Behind the PCW and Echosi Foundation’s decision to channel aid to women entrepreneurs is the widely-recognized fact that, when more women play an active role in the formal labor market, there is a corresponding increase in national production and earnings. The expansion of women’s economic participation does more than realize greater financial returns. There is ample evidence to suggest that gender equality corresponds to lower poverty rates.
It is not surprising that the focus has been on medium and small businesses, as well as microenterprises (MSMEs). These are considered to be a leading engine of job creation in the Philippines, making for 61.2 percent of the country’s total employment. Women own six out of 10 of these businesses, which are often in retail trade, food cart vending, and home-based food processing.
The Great Women brand demonstrates how, given sufficient support, poor women can create high-quality, world-class products. Vivencia, whose inabal weavings are already being used by couture designers, is living proof. Today, she looks forward to being able to send at least her youngest child to university.
As leader of the Tribal Women’s Weaver Association, she inspires other women to take an active role in their own financial security. Recently, she encouraged her friend, Estela Barra, 56, to take up weaving as well. A former housewife, Estela is now part of the weaver association and actively teaches other women to become entrepreneurs.
Soon they will receive P200,000 from the Department of Labor and Employment to expand their micro-enterprise, which also plans to venture into bag- and dress-making.
Vivencia exemplifies the multiplier effect of economic empowerment: it is not limited to giving women better financial prospects; it extends to other facets of community and national development altogether. In this case, these gains also help preserve our cultural heritage.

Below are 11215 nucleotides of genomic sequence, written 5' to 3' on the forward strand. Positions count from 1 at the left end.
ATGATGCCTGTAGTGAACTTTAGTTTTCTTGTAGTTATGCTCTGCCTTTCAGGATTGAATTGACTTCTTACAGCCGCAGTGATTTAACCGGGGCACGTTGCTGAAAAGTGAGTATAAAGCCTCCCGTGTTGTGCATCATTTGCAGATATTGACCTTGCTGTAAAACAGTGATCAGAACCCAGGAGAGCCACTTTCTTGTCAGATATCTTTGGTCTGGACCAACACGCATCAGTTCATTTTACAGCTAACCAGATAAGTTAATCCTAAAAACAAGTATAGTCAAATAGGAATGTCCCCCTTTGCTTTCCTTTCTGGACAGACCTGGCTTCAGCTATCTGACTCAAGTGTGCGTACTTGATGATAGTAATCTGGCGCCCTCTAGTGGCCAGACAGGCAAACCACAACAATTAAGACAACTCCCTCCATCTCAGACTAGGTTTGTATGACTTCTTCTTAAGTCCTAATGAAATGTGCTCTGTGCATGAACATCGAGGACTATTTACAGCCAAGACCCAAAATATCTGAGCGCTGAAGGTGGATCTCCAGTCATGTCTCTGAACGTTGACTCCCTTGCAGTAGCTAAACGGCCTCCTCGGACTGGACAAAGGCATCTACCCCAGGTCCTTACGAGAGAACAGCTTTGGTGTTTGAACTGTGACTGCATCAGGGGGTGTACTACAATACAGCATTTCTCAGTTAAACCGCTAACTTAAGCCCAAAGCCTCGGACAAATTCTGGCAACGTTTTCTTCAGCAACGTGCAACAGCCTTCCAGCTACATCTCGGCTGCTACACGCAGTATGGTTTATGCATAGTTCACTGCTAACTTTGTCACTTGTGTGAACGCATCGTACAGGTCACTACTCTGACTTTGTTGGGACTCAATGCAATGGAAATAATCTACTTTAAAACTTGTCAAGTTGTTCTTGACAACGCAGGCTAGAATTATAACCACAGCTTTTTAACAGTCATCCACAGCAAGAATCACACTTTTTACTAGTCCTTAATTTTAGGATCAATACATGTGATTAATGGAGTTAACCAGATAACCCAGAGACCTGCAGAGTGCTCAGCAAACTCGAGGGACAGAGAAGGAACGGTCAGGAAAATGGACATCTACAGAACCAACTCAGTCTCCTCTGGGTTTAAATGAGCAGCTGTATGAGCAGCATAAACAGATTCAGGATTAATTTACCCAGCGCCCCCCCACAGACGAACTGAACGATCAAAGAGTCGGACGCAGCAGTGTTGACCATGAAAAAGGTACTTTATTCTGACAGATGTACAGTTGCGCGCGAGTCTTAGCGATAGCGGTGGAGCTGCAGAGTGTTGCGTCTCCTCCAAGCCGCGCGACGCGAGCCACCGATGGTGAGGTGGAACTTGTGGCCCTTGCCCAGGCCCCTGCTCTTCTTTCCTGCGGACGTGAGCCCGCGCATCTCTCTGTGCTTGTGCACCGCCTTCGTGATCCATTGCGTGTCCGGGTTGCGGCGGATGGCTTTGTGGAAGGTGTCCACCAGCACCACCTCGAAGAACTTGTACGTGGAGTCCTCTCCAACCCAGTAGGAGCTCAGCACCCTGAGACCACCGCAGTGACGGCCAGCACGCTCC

Phase I of the Great Women Project successfully concluded last year. Phase II (2014-2020) of the project has already been given $8 million (CAD) in financial aid by the Canadian Government. This phase will target about 25 percent (or 11,500) of an estimated 46,000 women micro-enterprises in food and woven cloth sub-sectors. These exciting prospects bode well for many women entrepreneurs in the coming year.
Vivencia’s story gives us hope, but the big picture is less rosy for the majority of poor women. Social, financial and educational barriers that hinder the productivity of poor women continue to persist.
Time management is often cited as a leading hindrance for women running businesses: women (especially among less educated, lower income groups) are still expected to perform the majority of household tasks, including child-rearing.
Clearly, traditional gender roles are an additional challenge for many, but studies show that economically active women are more likely than men to invest their resources in their children’s health and education. Simply put, their economic participation benefits their families in very direct ways.
Ultimately, inclusive growth will remain impossible without economically empowering half of the world’s population. Projects geared towards improving women’s role in the national and global economy are therefore critical.
Although not all women have had the support Vivencia received, stories like hers continue to provide inspiration. Much remains to be done to economically enable women, but projects like the Great Women brand help women shape their own destinies towards a more empowered future.
For more information, please see: http://www.echostore.ph/
Assistant Secretary Lila Ramos Shahani is Head of Communications of the Human Development and Poverty Reduction Cabinet Cluster, which covers 26 government agencies dealing with poverty and development. She would like to thank Sarah G. Crespo for her help with this piece.